In a real-time operations tracking system, it is not sufficient too track inventory at a location or even to track individual containers using license-plate tracking methods. It is also important to track nested containers.
Here, as shown in this example for the US Department of Defense, we have individually barcoded circuit boards with their own license-plate tracking barcodes. These are placed in cartons, which have their own license-plate tracking barcodes. These cartons are then placed on pallets, which have their own license-plate tracking barcodes.
Inside BellHawk, these are recorded in the Containers table, with a parent-child relationship, as shown here. There can be multiple layers of nested parent-child relationships, in our example, records for the circuit cards having their carton as a parent container record, each of which has the pallet as a parent container record.
The first benefit of this is that if a pallet is moved, picked, or shipped then it is not necessary to break-down the pallet and scan each circuit card to record the activity. All that is necessary is to scan the pallet barcode. The system knows what is on the pallet and can use this data to generate ASN (Advanced Shipment Notice) data, for delivery by EDI software, describing the nested relationship of all the containers and materials on the pallet. This ASN data can then be sent to a recipient (by EDI software) who will use the information to receive the contents of the pallet simply by scanning the tracking barcode on the pallet.
Another advantage is that cartons can be removed from the pallet and materials removed from the cartons and BellHawk still knows what materials are on the pallet and where the carton now is and which items it still contains, which is necessary for efficient operations tracking and management.
BellHawk also tracks untagged materials directly at locations without these being in containers. Untagged items have no license-plate tracking barcodes on them. Untagged materials might be a pile of sand on the floor or a stack of boxes (without license-plate tracking barcodes) on a shelf. As we might have multiple untagged items at a location with different item numbers, lot numbers, and attributes such as size and color, we have to track them separately. To do this we use the concept of virtual containers, which are tracked the same as real containers except that they do not have tracking barcodes; instead they have internal reference numbers.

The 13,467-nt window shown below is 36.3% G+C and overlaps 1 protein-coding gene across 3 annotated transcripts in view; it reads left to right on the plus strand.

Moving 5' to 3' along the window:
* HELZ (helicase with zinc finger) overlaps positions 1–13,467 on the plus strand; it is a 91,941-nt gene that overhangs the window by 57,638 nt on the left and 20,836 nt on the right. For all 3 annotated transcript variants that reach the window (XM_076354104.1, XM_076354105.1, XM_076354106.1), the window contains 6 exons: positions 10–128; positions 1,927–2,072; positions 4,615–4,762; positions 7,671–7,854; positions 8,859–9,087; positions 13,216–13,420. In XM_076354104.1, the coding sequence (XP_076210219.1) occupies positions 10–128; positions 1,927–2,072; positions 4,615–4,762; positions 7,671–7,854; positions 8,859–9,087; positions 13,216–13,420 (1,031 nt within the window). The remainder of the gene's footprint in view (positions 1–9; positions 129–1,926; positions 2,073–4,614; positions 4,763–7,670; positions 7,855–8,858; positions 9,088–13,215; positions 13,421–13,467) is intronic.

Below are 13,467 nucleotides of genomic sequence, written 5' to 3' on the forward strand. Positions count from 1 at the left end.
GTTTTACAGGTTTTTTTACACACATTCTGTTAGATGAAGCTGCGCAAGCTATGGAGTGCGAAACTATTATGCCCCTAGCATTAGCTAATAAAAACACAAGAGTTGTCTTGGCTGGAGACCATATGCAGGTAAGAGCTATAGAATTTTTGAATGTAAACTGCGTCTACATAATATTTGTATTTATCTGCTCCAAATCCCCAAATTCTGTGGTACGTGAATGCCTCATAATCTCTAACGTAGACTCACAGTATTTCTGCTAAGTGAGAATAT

BellHawk also has the concept of single use (Type 1) and multi-use (Type 2) containers. Individually barcoded items, real and virtual containers with a single part number, lot number and other attributes the same are considered to be in type 1 containers. Type 2 containers are the parent containers. A type 2 container, such as shipping pallet can have multiple untagged items, plus items in boxes with their own tracking barcodes, on the pallet In the BellHawk containers table, these are flagged as type 1 and type 2 container records. Also physical containers, such as boxes, bins, totes, and pallets can be identified as type 1 and type 2, as a way of preventing mixing of unlike parts together or of mixing parts that belong to different customers or projects.
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